minami1If there’s been one story that’s set the blogosphere alight recently, it’s the drama that surrounded AKB48 member Minami Minegishi in which Minegishi was photographed spending the night at GENERATIONS’ Alan Shirahama’s home earlier this year, in breach of the strict no-dating rules of AKB48.

The story was taken up by a number of blogs that expressed outrage at this unacceptable treatment of women (whilst flagging up other articles in which their writers describe other J-Pop artists in ‘colorful’ sexually derogatory terms). Luckily, any traffic generated on their blogs as a result of hyping up scandals was purely coincidental.

Meanwhile, The Japan Times, a publication that many would expect to deliver a balanced and informed article on the story, instead opted to publish a piece by writer Ian Martin which consisted of a bizarre tirade against not only idol music, but oddly other genres of Japanese pop culture: “The deeper truth is that idol fan culture, as well as the closely related anime and manga fan culture, is institutionally incapable of dealing with independence in young women. It seeks out and fetishizes weaknesses and vulnerabilities and calls it moé, it demands submissiveness, endless tearful displays of gratitude, a lack of confidence, and complete control over their sexual independence”.

Aside from the fact that we previously addressed this hijacking of the term moé in one of our K-On! Week articles, Hello!Project blog Morningtime posted a lengthy response to Martin’s tirade, responding to that specific comment: “The vast majority of fans I have met, both male and female (which includes a lot of young female fans) show nothing but complete respect for these idols. The support of these idols is in no way a dominant type of thing. Any fan of idols looks up to them or admires them for their personalities, hard work and positivity. The fact that the idol industry doesn’t mirror western culture’s obsession with shock videos, constant overly-sexual imagery and total moral ambiguity doesn’t make it a horrid, sexist, evil, woman-subjugating, out of date dinosaur. It just makes it a refreshing alternative to all the depressing shit in the world. Still it’s not music made in someone’s bedroom so I guess it doesn’t meet the standards of Ian Martin.”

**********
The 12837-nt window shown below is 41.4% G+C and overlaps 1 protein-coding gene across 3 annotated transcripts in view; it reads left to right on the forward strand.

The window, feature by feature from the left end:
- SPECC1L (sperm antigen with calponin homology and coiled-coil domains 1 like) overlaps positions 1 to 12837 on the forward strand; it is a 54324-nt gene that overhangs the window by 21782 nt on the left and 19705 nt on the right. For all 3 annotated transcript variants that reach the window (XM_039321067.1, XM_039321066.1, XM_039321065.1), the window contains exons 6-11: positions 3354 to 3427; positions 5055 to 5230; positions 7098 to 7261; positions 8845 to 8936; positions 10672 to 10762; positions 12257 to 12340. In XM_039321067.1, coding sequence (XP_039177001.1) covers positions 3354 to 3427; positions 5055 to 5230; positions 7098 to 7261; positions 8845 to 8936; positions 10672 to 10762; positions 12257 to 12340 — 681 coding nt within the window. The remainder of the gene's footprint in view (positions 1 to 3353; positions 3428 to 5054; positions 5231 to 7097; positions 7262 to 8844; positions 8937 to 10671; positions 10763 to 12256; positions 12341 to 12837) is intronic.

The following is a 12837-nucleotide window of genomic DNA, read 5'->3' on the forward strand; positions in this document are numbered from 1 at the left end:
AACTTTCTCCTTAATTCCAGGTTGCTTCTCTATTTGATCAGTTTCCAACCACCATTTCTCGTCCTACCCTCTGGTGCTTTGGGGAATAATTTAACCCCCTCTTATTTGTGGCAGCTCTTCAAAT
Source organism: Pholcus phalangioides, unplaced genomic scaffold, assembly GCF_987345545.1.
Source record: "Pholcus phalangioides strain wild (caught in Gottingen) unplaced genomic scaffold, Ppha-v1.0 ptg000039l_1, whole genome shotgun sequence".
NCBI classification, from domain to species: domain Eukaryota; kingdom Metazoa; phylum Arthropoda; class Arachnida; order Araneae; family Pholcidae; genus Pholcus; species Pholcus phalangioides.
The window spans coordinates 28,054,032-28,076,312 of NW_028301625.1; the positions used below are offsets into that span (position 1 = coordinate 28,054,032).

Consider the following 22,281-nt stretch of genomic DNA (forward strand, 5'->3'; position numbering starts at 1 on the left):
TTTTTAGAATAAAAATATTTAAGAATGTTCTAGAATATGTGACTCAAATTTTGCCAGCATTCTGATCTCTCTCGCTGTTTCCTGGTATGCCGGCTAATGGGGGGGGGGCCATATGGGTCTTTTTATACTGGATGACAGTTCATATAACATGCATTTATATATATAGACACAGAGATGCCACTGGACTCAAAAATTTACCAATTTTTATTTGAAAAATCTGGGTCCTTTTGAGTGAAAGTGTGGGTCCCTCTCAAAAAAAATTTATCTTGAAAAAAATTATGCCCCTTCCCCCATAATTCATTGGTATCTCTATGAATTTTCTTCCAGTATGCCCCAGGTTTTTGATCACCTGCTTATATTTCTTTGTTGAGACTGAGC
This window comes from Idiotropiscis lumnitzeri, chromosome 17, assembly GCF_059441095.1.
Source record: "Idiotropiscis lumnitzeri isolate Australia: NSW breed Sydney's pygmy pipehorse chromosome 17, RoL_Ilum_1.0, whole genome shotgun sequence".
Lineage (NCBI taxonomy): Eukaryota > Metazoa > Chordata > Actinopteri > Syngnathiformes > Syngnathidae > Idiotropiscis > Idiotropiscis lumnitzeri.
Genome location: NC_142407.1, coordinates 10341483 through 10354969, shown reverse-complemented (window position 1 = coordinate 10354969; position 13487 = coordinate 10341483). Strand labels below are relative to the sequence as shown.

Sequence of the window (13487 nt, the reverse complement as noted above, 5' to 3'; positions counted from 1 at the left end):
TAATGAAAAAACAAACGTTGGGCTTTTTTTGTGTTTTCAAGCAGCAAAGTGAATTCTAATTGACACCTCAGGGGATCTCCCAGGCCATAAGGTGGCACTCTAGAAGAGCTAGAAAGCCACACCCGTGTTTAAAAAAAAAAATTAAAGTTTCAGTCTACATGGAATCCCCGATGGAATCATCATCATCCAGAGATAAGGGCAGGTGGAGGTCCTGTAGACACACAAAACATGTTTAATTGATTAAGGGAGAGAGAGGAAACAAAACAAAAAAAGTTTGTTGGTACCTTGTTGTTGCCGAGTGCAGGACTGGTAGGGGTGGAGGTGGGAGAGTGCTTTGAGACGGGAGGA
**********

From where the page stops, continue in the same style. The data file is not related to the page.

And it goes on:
What many people may have missed was the fact that Martin had delivered a much more withering attack on the Japanese music scene via his own blog in which things took a much more bewildering turn as he tried to draw a comparison between amateur guitar outfit Nakigao Twintail and the completely fictional band from the anime series K-On!: “If all-girl rock band anime K-On! sounded like this, it wouldn’t be such a piece of shit, but then Nakigao Twintail aren’t K-On! or anything like it”.
rubbish
Mr Martin’s musical philosophy however was best illustrated in a truly bizarre interview with Brand-New Idol Society for MTV81. Aside from the strangeness of agreeing to interview an outfit that represent a genre that he has admitted he loathes, Mr Martin stopped during the interview to go off in an odd direction in which he mused: “I’ve seen punk shows where there are only four people in the audience, but it can still be fun”. And it’s this comment that exposes what position Mr Martin is not only battling from, but also his inability to grasp the difference between a popular J-Pop outfit and a band playing to a gargantuan audience of 4. It’s a sign of the music fundamentalist who insists that music has very specific rules which every band and artist has to adhere to. This is why you see terms such as “authenticity” and “real music” bandied about so much. Despite the fact that this concept occupies a position that is just west of Narnia.

But the most cutting commentary from the Morningtime blog is saved for last: “So who is this Ian Martin? Well according to The Japan Times he is “a freelance writer covering music and pop culture. He has been active in the Tokyo music scene as an indie event organiser, DJ and label owner since 2004 and has been contributing to The Japan Times music page for almost as long.” Ohhhhhh! I see! He is someone who stands to gain from trashing idol culture and pushing indie shit at the public. Well there is nothing like an ulterior motive is there? The Japan Times is just being used as a free advertisement I guess.”


Morningtime: Idols are bad. Mmmkay?

Text by Paul Browne
14th February 2013